For over 25 years, karts have followed a path designed to make them safer and at the same time more stylish. The first sidepods appeared in 1988, then the front bumper and most recently the rear bumper in 2006. The effectiveness of the sidepods in preventing side contact in the pack is indisputable, but the front bumper has always been a problem with more or less deliberate contact. Originally the fixing of this addition was deliberately very sensitive to contact, and the front bumper would come off in a crash. Over time, it was stiffened to avoid seeing the bodywork strewn across the track and too many races ruined by slight contact. With the installation of the rear bumper, contact was much more frequent and most karts today finish their race with a damaged bumper, and more seriously, bad habits have taken hold with opponents sent off the track more or less with impunity.
The CIK-FIA introduced the use of onboard cameras during 2009, with a positive effect at the first use. The GoPro was capable of filming both the front bumper and the actions of the drivers feet on the pedals. The running of the system quickly proved too complicated to be truly effective. In international competition, WSK Promotion has started the use of complete video surveillance of races. It’s an expensive solution and race control depends on the number, quality and location of the cameras on the track. Germany has gradually developed its own system for the DKM, finding the best camera position. But it is especially confident that, with older experienced drivers watching, excellent efficiency has been reached. Video is not always a panacea, especially since it is reserved for large organizations by cost.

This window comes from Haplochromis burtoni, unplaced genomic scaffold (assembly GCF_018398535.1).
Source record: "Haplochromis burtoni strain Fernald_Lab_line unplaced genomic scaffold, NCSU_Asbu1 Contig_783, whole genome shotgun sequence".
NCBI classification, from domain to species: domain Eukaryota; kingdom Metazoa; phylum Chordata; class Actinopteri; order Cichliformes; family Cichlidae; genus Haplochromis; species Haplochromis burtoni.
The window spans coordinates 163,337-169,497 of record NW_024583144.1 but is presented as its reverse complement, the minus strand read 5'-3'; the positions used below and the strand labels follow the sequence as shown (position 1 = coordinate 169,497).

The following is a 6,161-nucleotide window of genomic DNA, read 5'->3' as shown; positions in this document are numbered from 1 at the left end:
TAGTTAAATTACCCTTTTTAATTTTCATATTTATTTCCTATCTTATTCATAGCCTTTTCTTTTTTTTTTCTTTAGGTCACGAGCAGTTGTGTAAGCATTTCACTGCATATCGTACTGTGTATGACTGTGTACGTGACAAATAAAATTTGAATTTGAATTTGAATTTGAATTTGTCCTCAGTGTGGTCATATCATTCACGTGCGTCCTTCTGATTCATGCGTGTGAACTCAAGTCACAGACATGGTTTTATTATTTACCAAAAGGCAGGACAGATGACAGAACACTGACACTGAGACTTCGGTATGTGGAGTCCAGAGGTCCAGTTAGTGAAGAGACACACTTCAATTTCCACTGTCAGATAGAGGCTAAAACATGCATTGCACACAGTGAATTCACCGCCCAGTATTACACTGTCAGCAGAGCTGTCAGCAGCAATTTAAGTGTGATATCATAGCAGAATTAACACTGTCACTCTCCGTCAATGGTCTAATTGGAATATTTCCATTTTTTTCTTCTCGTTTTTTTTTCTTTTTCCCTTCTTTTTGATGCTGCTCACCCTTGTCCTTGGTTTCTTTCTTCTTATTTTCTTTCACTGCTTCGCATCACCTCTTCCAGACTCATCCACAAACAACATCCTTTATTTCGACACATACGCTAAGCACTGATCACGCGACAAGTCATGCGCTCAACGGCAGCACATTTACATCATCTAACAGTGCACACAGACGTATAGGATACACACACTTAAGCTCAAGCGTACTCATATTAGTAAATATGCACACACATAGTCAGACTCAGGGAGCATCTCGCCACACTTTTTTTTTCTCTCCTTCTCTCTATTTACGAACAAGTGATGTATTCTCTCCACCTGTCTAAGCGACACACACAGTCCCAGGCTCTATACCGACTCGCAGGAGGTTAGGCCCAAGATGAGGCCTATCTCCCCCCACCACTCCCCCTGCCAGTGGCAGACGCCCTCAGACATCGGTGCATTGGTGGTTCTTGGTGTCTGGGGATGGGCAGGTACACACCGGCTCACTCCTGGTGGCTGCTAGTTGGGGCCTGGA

The current leaders of the CIK-FIA deem the current situation unacceptable and compare karting to stock cars. That is why a new system for fixing the front fairing will be implemented for 2015. On contact with a speed difference of more than 5 km / h the fairing will collapse to the ground and the driver will need to go to the repair area. The first reactions of the sport welcome the commitment to justice, but point to the problem of the driver deliberately braking early to penalize the driver following. It comes down to effective monitoring of the racing from the race directors and commissioners. The arrival of video has downgraded the importance of careful watching from competent staff, but it is not peculiar to karting, it is the current climate. Nevertheless, one cannot help thinking that this would be the best option, provided that officials can always be relied uponto be impartial and efficient.
The problem is far from simple. The first races in 2015 will tell us if the CIK-FIA has made the right choice for fairer competition, although its scope is narrow.
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